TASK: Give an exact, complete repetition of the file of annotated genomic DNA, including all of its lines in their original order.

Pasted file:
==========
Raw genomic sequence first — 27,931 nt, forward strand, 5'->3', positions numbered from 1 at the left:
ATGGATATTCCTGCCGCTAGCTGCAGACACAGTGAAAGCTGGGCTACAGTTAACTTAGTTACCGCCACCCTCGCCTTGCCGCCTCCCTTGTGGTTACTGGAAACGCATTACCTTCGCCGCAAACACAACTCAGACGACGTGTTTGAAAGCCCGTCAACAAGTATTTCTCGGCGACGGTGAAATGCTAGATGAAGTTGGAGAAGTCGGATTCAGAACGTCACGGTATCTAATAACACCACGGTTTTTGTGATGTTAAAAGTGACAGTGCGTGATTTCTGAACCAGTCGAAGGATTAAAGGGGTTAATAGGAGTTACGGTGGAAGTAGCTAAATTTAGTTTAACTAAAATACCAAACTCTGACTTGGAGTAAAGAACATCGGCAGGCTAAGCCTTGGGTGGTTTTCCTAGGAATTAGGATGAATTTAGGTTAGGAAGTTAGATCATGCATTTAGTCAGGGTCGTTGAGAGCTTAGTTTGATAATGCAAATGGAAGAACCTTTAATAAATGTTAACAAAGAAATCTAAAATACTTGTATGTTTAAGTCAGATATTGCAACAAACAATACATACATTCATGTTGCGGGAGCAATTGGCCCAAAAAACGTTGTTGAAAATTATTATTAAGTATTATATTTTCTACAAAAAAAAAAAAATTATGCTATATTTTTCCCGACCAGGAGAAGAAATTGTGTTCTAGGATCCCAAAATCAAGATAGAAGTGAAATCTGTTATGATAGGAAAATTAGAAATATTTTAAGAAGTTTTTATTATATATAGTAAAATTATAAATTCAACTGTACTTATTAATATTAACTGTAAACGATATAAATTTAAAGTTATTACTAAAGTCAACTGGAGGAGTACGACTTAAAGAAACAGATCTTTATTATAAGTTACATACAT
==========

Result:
Raw genomic sequence first — 27,931 nt, forward strand, 5'->3', positions numbered from 1 at the left:
ATGGATATTCCTGCCGCTAGCTGCAGACACAGTGAAAGCTGGGCTACAGTTAACTTAGTTACCGCCACCCTCGCCTTGCCGCCTCCCTTGTGGTTACTGGAAACGCATTACCTTCGCCGCAAACACAACTCAGACGACGTGTTTGAAAGCCCGTCAACAAGTATTTCTCGGCGACGGTGAAATGCTAGATGAAGTTGGAGAAGTCGGATTCAGAACGTCACGGTATCTAATAACACCACGGTTTTTGTGATGTTAAAAGTGACAGTGCGTGATTTCTGAACCAGTCGAAGGATTAAAGGGGTTAATAGGAGTTACGGTGGAAGTAGCTAAATTTAGTTTAACTAAAATACCAAACTCTGACTTGGAGTAAAGAACATCGGCAGGCTAAGCCTTGGGTGGTTTTCCTAGGAATTAGGATGAATTTAGGTTAGGAAGTTAGATCATGCATTTAGTCAGGGTCGTTGAGAGCTTAGTTTGATAATGCAAATGGAAGAACCTTTAATAAATGTTAACAAAGAAATCTAAAATACTTGTATGTTTAAGTCAGATATTGCAACAAACAATACATACATTCATGTTGCGGGAGCAATTGGCCCAAAAAACGTTGTTGAAAATTATTATTAAGTATTATATTTTCTACAAAAAAAAAAAAATTATGCTATATTTTTCCCGACCAGGAGAAGAAATTGTGTTCTAGGATCCCAAAATCAAGATAGAAGTGAAATCTGTTATGATAGGAAAATTAGAAATATTTTAAGAAGTTTTTATTATATATAGTAAAATTATAAATTCAACTGTACTTATTAATATTAACTGTAAACGATATAAATTTAAAGTTATTACTAAAGTCAACTGGAGGAGTACGACTTAAAGAAACAGATCTTTATTATAAGTTACATACAT